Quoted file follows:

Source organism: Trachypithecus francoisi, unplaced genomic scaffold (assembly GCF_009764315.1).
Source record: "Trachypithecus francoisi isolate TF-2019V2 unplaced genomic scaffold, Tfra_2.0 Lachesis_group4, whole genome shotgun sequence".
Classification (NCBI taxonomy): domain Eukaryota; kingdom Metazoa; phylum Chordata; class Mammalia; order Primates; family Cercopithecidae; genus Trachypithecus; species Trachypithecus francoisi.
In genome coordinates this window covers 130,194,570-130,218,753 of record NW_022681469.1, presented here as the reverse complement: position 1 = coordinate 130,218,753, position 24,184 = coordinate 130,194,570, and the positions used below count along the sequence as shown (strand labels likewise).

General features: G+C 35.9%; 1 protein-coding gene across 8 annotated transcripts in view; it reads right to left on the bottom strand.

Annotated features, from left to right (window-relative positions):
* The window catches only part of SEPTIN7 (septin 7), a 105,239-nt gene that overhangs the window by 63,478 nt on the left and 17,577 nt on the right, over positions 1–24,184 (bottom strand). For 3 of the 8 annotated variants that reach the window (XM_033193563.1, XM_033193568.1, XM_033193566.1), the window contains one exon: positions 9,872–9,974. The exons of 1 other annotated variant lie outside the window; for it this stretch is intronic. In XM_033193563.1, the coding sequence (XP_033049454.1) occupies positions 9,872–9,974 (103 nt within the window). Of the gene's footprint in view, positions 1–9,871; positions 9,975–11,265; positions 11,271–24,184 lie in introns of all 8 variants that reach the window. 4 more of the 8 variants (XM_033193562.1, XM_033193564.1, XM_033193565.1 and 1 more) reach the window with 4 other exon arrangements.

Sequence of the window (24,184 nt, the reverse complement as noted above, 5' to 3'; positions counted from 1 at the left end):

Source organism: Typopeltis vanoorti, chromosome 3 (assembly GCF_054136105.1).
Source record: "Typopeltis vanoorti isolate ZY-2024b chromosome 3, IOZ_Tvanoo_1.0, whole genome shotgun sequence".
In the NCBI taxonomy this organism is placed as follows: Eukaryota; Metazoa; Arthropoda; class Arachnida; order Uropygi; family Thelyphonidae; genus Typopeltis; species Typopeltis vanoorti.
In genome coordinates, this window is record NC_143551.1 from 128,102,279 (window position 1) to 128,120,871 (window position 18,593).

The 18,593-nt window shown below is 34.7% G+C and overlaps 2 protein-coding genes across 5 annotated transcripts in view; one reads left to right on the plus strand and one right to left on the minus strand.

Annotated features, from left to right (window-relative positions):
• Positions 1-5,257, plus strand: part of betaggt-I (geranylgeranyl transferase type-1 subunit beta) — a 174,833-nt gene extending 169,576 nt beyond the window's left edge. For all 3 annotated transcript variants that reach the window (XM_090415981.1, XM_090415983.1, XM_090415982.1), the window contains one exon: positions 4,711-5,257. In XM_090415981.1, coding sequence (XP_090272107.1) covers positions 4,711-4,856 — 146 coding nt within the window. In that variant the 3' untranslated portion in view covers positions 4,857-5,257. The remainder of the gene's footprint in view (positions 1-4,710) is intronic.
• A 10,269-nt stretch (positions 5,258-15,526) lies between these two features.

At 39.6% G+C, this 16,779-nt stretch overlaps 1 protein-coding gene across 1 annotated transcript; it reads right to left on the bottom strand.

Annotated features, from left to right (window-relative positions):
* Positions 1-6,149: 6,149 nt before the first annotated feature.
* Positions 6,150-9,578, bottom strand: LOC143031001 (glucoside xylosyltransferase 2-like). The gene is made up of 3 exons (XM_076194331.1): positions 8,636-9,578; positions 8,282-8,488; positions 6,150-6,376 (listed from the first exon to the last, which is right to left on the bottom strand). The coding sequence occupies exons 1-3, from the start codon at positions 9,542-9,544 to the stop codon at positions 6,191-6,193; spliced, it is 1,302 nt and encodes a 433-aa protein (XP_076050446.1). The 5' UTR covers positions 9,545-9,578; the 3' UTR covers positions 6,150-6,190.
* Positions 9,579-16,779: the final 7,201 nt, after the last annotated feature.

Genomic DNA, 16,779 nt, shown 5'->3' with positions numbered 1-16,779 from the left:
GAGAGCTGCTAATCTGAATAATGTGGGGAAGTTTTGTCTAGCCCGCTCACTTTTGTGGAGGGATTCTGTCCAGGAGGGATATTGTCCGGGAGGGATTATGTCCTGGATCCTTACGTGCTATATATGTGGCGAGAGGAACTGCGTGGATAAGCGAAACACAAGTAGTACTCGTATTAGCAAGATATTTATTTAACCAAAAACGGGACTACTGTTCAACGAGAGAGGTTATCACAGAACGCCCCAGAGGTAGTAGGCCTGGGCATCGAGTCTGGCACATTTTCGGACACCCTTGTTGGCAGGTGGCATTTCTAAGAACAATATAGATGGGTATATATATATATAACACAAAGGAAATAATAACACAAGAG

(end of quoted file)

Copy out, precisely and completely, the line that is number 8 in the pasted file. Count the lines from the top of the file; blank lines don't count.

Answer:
Sequence of the window (24,184 nt, the reverse complement as noted above, 5' to 3'; positions counted from 1 at the left end):